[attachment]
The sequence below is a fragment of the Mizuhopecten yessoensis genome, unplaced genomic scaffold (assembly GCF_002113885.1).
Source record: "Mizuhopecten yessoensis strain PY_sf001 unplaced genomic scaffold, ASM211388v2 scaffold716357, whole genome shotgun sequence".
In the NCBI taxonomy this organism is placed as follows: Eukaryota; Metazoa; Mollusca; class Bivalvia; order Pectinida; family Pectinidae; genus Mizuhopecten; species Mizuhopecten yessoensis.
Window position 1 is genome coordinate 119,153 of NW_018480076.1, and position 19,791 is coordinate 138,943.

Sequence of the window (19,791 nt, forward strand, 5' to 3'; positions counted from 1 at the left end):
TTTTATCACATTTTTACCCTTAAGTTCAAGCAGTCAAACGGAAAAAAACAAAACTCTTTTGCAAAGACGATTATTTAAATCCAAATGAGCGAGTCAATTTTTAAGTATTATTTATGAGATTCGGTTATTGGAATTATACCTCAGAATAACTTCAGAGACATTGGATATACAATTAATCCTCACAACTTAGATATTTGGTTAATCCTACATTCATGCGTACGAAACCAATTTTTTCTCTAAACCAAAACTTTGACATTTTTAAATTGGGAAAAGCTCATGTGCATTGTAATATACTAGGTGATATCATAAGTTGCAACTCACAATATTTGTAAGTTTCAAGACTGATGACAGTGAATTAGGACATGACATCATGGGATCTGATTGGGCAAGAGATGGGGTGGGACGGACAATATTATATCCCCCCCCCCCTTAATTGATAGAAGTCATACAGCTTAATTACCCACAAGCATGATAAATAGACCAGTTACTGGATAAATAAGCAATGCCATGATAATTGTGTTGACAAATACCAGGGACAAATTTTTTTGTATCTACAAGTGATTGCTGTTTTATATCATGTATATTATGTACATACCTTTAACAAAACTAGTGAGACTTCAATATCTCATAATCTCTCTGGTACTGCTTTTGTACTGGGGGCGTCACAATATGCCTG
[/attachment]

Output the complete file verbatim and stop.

The sequence below is a fragment of the Mizuhopecten yessoensis genome, unplaced genomic scaffold (assembly GCF_002113885.1).
Source record: "Mizuhopecten yessoensis strain PY_sf001 unplaced genomic scaffold, ASM211388v2 scaffold716357, whole genome shotgun sequence".
In the NCBI taxonomy this organism is placed as follows: Eukaryota; Metazoa; Mollusca; class Bivalvia; order Pectinida; family Pectinidae; genus Mizuhopecten; species Mizuhopecten yessoensis.
Window position 1 is genome coordinate 119,153 of NW_018480076.1, and position 19,791 is coordinate 138,943.

Sequence of the window (19,791 nt, forward strand, 5' to 3'; positions counted from 1 at the left end):
TTTTATCACATTTTTACCCTTAAGTTCAAGCAGTCAAACGGAAAAAAACAAAACTCTTTTGCAAAGACGATTATTTAAATCCAAATGAGCGAGTCAATTTTTAAGTATTATTTATGAGATTCGGTTATTGGAATTATACCTCAGAATAACTTCAGAGACATTGGATATACAATTAATCCTCACAACTTAGATATTTGGTTAATCCTACATTCATGCGTACGAAACCAATTTTTTCTCTAAACCAAAACTTTGACATTTTTAAATTGGGAAAAGCTCATGTGCATTGTAATATACTAGGTGATATCATAAGTTGCAACTCACAATATTTGTAAGTTTCAAGACTGATGACAGTGAATTAGGACATGACATCATGGGATCTGATTGGGCAAGAGATGGGGTGGGACGGACAATATTATATCCCCCCCCCCCTTAATTGATAGAAGTCATACAGCTTAATTACCCACAAGCATGATAAATAGACCAGTTACTGGATAAATAAGCAATGCCATGATAATTGTGTTGACAAATACCAGGGACAAATTTTTTTGTATCTACAAGTGATTGCTGTTTTATATCATGTATATTATGTACATACCTTTAACAAAACTAGTGAGACTTCAATATCTCATAATCTCTCTGGTACTGCTTTTGTACTGGGGGCGTCACAATATGCCTG